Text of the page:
First of all, let me just say that it is never recommended.
The truth is, the producer hat and the vocalist hat are essentially at odds with each other. Just because you can do each one separately, doesn’t mean it will go smoothly when you try to do them together. The producer is the critical ear, the filter. Your producer brain wants to say no, do it better, that is not good enough. The producer brain is quite discerning. Then there is the performing brain — that is the part that must stay open. The performing brain must be supported, encouraged. There are no mistakes. The performance requires feelings, openness, vulnerabilty and safety.
Can you see how those things are nearly opposite? Stay too accepting, and you’ll never get that good take. Stay too critical, and you’ll never get that good take.
So, with this in mind, I am going to try to disclose some of my conclusions after sweating it out like crazy:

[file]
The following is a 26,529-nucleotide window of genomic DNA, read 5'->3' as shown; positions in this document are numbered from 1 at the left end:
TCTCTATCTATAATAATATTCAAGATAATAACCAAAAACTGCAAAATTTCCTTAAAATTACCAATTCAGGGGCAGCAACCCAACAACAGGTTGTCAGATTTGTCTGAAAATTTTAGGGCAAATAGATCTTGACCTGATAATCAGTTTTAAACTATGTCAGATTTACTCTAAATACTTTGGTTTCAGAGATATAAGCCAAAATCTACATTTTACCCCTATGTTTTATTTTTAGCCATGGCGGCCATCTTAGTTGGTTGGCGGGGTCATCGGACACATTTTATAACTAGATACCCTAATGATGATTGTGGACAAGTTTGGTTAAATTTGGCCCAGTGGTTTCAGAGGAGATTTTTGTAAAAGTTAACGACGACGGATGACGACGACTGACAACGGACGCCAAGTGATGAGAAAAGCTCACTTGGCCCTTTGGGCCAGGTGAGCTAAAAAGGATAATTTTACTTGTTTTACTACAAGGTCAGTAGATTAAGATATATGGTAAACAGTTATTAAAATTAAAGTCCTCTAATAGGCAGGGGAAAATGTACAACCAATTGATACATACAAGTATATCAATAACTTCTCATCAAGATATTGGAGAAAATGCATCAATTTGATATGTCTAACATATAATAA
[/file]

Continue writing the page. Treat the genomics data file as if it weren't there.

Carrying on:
- Record first, edit later. Don’t think about editing on recording day, one hat at a time.
- Get ‘present’ – that stands to reason for any performance task. Be accepting. Too much desire for a perfect take almost guarantees a lack of results.
- Try taking on different characters. Who are you? Can you be someone else? This can help you get unstuck and give you some juice.
- Learn how to tell when you have enough good takes. Cover your bases, but don’t treat your voice like a sweatshop. You can always do pickups later.
- Pretend you are editing someone else’s voice. This is not you. Someone else hired you to do their hit song, and they happen to sound an awful lot like you.
- Learn to hear for microscopic details in a performance: breaths, little scoops, funny clicks or warbles. They will seem huge after 300 listens.
- Use autotune, don’t abuse it (unless you really want to.) It’s a great tool, which you can use to massage sneaky little words like “the” or “a” which people generally sing less accurately.
- Remember that a recorded performance is very different than a live performance. So don’t be shy about take looping.
- Don’t be afraid to screw up. In your home studio, time is free. Do it, and re-do it. Your morale may falter, but none of the time is wasted.
- Pat yourself on the back. Nobody else in the room to do it, and besides, no one is looking so you won’t look funny.